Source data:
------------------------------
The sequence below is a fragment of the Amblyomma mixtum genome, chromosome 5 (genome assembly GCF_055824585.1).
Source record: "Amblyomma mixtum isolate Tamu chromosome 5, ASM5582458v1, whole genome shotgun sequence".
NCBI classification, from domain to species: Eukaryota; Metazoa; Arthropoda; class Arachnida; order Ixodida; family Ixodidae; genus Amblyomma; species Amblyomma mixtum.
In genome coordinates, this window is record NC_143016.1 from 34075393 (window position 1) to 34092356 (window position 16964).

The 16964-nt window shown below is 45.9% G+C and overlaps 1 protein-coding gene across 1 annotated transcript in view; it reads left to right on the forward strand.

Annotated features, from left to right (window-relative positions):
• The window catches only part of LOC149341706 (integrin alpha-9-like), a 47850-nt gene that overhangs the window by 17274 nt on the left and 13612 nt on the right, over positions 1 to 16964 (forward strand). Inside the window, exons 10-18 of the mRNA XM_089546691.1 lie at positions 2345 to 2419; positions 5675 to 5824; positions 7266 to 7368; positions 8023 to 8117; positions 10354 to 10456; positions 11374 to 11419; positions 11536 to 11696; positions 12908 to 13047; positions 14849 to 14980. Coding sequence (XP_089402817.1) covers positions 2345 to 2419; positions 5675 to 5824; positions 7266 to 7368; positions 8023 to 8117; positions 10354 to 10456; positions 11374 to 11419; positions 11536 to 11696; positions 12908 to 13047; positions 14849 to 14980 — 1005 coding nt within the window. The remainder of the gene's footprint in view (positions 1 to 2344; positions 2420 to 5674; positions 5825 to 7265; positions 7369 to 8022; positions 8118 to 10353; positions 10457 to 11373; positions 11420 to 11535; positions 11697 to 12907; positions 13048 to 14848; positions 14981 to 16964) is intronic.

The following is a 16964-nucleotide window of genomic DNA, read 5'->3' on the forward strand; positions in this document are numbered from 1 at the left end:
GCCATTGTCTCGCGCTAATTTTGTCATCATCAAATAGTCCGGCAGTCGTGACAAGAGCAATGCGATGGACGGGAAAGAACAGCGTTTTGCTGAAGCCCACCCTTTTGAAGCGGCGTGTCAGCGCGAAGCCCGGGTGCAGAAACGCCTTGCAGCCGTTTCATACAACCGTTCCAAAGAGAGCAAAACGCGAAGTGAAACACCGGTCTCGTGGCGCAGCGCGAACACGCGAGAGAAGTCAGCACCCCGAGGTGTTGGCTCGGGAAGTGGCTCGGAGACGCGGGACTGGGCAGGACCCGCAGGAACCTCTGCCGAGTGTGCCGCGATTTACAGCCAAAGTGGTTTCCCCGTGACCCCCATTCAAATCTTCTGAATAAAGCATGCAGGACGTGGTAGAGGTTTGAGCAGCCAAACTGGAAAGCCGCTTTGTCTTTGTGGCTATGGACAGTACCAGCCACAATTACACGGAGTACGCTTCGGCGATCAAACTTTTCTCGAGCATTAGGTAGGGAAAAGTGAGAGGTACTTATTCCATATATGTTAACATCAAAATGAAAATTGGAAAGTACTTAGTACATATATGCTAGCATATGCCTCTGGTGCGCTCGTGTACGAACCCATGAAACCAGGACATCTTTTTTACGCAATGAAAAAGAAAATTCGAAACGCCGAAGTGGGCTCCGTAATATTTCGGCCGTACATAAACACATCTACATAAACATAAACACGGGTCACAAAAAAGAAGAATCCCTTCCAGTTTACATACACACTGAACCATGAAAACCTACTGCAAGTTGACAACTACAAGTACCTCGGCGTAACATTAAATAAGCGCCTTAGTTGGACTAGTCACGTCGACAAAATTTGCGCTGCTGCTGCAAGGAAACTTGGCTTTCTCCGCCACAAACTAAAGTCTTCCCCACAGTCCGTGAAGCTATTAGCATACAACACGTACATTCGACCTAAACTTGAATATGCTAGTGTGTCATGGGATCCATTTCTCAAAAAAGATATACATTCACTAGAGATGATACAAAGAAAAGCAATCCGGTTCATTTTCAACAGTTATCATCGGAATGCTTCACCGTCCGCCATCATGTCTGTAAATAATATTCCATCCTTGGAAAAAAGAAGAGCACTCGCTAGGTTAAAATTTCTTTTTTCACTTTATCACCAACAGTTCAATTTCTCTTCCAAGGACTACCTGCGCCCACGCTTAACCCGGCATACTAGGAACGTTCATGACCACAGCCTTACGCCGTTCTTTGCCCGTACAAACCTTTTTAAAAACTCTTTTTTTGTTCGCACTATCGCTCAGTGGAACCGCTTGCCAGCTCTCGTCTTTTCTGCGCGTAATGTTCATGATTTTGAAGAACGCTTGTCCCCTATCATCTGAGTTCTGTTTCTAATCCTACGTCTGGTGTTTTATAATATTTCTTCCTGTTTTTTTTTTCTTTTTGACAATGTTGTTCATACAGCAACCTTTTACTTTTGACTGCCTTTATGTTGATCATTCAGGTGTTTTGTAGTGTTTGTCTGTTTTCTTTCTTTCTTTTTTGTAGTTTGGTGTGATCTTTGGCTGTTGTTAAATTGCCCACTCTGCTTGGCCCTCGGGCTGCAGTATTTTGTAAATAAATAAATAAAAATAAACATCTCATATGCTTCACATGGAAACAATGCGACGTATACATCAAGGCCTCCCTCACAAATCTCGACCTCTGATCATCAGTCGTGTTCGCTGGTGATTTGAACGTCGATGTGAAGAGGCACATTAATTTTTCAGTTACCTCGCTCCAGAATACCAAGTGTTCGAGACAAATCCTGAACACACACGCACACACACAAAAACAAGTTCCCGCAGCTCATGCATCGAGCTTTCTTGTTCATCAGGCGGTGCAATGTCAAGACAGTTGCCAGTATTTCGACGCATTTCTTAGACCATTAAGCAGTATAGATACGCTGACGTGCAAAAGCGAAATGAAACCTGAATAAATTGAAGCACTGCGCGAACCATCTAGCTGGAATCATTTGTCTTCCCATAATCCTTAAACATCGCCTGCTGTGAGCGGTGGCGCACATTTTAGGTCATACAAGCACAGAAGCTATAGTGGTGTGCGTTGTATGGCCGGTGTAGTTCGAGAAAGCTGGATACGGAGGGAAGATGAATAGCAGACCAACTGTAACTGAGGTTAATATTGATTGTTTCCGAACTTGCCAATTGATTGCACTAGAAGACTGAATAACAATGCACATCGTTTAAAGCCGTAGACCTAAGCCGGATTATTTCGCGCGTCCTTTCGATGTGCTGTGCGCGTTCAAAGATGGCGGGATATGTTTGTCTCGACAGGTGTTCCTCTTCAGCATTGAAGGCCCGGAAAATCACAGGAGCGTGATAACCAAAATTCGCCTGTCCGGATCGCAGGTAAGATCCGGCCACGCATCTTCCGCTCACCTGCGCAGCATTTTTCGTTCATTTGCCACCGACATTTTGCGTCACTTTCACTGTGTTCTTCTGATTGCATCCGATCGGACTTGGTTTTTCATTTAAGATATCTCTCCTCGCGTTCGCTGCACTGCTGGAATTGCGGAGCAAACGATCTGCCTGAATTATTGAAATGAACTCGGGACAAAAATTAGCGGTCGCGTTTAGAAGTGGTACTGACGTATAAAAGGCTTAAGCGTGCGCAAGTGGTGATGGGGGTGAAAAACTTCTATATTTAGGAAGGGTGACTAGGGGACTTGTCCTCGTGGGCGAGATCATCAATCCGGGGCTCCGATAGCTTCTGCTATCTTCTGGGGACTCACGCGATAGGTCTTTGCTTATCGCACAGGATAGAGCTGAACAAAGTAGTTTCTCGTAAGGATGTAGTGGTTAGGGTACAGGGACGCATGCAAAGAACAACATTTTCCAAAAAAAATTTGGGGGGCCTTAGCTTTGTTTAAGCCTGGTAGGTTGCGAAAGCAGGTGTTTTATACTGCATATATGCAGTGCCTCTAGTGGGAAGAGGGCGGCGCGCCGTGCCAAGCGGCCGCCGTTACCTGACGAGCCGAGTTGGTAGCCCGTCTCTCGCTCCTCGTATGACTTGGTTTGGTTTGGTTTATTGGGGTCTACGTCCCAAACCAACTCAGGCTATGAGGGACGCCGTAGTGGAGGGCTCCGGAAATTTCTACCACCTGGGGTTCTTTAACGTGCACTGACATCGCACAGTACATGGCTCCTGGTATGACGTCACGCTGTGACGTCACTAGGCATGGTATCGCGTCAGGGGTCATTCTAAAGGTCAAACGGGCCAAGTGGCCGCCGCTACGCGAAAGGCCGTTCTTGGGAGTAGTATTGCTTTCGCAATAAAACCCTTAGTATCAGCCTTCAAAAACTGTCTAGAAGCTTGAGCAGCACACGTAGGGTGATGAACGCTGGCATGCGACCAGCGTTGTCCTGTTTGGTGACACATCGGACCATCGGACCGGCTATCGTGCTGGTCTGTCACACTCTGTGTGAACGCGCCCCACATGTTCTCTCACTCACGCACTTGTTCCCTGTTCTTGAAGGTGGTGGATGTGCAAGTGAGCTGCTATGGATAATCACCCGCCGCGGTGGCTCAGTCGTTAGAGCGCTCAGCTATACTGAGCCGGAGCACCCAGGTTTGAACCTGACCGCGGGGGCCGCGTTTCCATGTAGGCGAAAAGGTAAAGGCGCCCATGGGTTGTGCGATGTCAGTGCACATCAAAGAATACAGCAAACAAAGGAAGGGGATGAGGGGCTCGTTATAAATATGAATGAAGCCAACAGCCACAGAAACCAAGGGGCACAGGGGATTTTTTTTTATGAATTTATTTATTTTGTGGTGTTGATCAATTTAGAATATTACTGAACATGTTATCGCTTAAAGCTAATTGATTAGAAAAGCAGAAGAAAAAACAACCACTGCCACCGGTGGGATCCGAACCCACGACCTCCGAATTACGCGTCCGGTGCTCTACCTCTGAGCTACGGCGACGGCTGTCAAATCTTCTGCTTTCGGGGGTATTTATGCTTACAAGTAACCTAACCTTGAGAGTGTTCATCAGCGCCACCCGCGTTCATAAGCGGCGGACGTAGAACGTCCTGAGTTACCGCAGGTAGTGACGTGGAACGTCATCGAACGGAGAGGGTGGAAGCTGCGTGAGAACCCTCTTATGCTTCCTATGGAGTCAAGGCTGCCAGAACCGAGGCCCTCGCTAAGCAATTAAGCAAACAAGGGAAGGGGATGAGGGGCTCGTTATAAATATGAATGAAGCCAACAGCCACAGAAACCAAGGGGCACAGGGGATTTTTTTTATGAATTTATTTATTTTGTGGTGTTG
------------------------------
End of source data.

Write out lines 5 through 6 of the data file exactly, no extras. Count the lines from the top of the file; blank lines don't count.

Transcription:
The 16964-nt window shown below is 45.9% G+C and overlaps 1 protein-coding gene across 1 annotated transcript in view; it reads left to right on the forward strand.

Annotated features, from left to right (window-relative positions):